Whatever the outcome of Tuesday’s primary elections, this year’s outlook for many US congressional incumbents can be summed up in one word: peril.
How bad is it? This bad: Only about 20 percent of Americans approve of the job Congress is doing, according to a Gallup poll released May 14.
Independent voters are even more scathing in their judgment than are voters overall. Only 13 percent of this swing group rate Congress favorably, according to Gallup.
But it’s easy to disapprove of Capitol Hill in general. What about voters’ attitudes toward their own members of Congress? That’s a measure that is usually more positive. It’s tougher to be negative about someone whose face you know – and whose efforts to land federal funds have probably been covered in local media.
Well, maybe that individual approval rating usually is sunnier, but this year, it’s not. In April, another Gallup survey found only 49 percent of voters in favor of reelecting their own member of Congress.
“This marks only the second time since Gallup began asking this question in 1992 that the figure has dipped below 50 percent, and the first on the doorstep of a midterm election,” wrote Gallup researcher Lydia Saad in an analysis of the poll data.
Anti-incumbent sentiment could be pivotal in Tuesday’s votes. In Arkansas, for instance, Sen. Blanche Lincoln (D) is facing a tough primary challenge from Lt. Gov. Bill Halter. Senator Lincoln has been criticized by liberals for being unsupportive of the White House, among other things. Liberal groups have poured cash and volunteers into Mr. Halter’s campaign.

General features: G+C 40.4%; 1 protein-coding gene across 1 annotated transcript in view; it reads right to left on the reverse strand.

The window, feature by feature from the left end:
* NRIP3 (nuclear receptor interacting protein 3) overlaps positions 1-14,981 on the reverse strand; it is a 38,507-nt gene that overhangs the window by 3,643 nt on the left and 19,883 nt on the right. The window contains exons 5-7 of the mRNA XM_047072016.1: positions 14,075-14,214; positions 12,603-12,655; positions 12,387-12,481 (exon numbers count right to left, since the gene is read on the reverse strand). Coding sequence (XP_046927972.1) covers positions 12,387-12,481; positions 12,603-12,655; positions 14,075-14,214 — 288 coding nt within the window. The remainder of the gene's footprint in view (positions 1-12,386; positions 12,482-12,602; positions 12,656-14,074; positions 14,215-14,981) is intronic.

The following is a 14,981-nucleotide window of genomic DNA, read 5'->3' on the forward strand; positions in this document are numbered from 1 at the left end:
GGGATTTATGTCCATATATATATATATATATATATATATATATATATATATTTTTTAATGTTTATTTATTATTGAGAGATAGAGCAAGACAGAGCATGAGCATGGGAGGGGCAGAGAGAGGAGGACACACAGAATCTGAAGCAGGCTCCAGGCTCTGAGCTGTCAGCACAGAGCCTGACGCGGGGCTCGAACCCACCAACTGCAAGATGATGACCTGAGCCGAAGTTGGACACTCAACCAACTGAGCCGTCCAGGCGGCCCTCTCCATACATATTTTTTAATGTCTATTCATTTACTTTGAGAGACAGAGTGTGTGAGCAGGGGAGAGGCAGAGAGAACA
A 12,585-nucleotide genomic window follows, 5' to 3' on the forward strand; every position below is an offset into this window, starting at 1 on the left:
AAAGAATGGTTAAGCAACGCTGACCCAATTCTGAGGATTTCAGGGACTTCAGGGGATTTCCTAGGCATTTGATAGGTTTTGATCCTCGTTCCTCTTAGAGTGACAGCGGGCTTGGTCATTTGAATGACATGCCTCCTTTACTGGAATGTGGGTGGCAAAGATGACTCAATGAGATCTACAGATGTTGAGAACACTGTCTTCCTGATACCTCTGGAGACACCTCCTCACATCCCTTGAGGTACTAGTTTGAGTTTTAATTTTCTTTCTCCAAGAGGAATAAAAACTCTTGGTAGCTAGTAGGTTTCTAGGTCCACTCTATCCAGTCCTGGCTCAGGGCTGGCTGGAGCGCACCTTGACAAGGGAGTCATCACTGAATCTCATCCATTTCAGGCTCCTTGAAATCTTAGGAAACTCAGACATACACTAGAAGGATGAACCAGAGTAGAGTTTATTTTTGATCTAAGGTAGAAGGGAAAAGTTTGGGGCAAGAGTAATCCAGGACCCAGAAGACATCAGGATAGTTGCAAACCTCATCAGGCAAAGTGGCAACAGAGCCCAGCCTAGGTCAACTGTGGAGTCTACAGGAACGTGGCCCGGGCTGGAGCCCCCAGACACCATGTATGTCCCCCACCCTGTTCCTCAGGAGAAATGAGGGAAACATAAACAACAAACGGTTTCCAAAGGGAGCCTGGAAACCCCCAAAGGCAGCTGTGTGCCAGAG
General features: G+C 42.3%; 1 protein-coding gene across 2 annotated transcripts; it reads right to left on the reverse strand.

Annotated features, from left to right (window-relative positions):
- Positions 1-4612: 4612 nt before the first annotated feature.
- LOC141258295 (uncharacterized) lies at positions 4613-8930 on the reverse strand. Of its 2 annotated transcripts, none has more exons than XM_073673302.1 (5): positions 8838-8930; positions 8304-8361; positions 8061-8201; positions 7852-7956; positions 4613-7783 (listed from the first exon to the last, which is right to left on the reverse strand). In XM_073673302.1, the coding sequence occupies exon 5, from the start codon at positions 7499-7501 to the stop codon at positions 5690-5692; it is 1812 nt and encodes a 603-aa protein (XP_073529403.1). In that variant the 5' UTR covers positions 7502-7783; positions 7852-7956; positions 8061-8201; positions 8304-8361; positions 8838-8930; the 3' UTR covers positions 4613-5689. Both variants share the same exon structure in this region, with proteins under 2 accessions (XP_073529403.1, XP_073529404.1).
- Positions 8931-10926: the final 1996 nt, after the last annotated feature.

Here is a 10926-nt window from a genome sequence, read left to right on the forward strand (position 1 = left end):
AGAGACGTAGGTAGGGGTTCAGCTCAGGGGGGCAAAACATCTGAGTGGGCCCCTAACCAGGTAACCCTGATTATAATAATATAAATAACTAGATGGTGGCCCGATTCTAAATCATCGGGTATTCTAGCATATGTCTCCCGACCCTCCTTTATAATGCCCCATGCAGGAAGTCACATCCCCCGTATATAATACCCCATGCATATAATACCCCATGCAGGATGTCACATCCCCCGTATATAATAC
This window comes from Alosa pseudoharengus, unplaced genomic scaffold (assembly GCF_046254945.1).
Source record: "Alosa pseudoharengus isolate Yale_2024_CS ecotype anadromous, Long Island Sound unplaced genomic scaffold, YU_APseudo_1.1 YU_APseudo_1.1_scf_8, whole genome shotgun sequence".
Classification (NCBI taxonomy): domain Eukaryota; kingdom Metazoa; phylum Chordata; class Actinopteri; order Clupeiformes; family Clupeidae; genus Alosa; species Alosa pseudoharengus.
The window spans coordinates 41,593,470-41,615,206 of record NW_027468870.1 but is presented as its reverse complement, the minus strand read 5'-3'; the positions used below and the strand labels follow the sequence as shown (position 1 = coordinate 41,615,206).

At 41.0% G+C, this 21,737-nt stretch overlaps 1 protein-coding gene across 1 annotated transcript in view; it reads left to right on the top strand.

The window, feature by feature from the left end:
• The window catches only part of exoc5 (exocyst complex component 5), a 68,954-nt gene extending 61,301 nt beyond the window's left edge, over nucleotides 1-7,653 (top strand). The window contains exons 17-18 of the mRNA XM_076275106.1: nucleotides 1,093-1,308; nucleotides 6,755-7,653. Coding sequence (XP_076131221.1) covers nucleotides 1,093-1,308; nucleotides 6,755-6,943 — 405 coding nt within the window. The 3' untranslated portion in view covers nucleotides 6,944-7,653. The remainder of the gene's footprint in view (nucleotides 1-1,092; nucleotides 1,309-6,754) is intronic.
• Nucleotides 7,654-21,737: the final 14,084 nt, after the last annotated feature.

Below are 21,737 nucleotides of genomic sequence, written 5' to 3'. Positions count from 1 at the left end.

In Pennsylvania, venerable Sen. Arlen Specter (D) is trying to maintain his grip on a seat he’s held for 30 years. Senator Specter has been a fixture of Pennsylvania politics so long that his picture might be used to illustrate the word “incumbent” in the dictionary. But for most of his time in office, Specter was a Republican. Like his colleague Lincoln, Specter has encountered a spirited challenge from the left. His opponent, Rep. Joe Sestak, has tried to turn Specter’s experience against him, emphasizing what he calls a continuing need for change in Washington.
Voters today are in such an anti-incumbent mood that even if Lincoln and Specter survive Tuesday’s primaries (and that’s a big “if,” particularly in Specter’s case), they would have an uphill climb to victory in November.
Right now, Arkansas looks almost certain to fall into the GOP column in November, as it is a generally Republican-leaning state in what is shaping up to be a strong Republican year. Currently, there is a 92 percent chance that Lincoln’s seat will be won by the GOP, judges polling analyst Nate Silver on his blog FiveThirtyEight.com.
Republicans are favored to win Pennsylvania, too: There’s a 71 percent chance of a GOP takeover in that state, according to Mr. Silver.
Other Senate incumbents who have more than a 50 percent chance of unemployment in November, according to Silver’s number crunching, include Senate majority leader Harry Reid of Nevada and Sen. Michael Bennet (D) of Colorado.
Given today’s voter anger, Democrats should lose their current control of the House and Senate, right? They are the incumbent party, after all.
Right now, many political handicappers don’t think that will be the case. Given the pattern of open seats and vulnerable incumbents, Democrats should suffer a net loss of seven Senate seats and 27 House seats, according to predictions made by Larry Sabato, director of the University of Virginia’s Center for Politics in Charlottesville.
Such losses would leave Democrats in control of both chambers – barely.
Then again, November is still a long way away.
“Voters’ anti-incumbent mood is like nothing Gallup has seen in the past four midterm election cycles. While that could have a negative impact on incumbents from both parties, the greater exposure of the Democrats by virtue of their majority status means greater risk for their candidates,” wrote Ms. Saad of Gallup in April.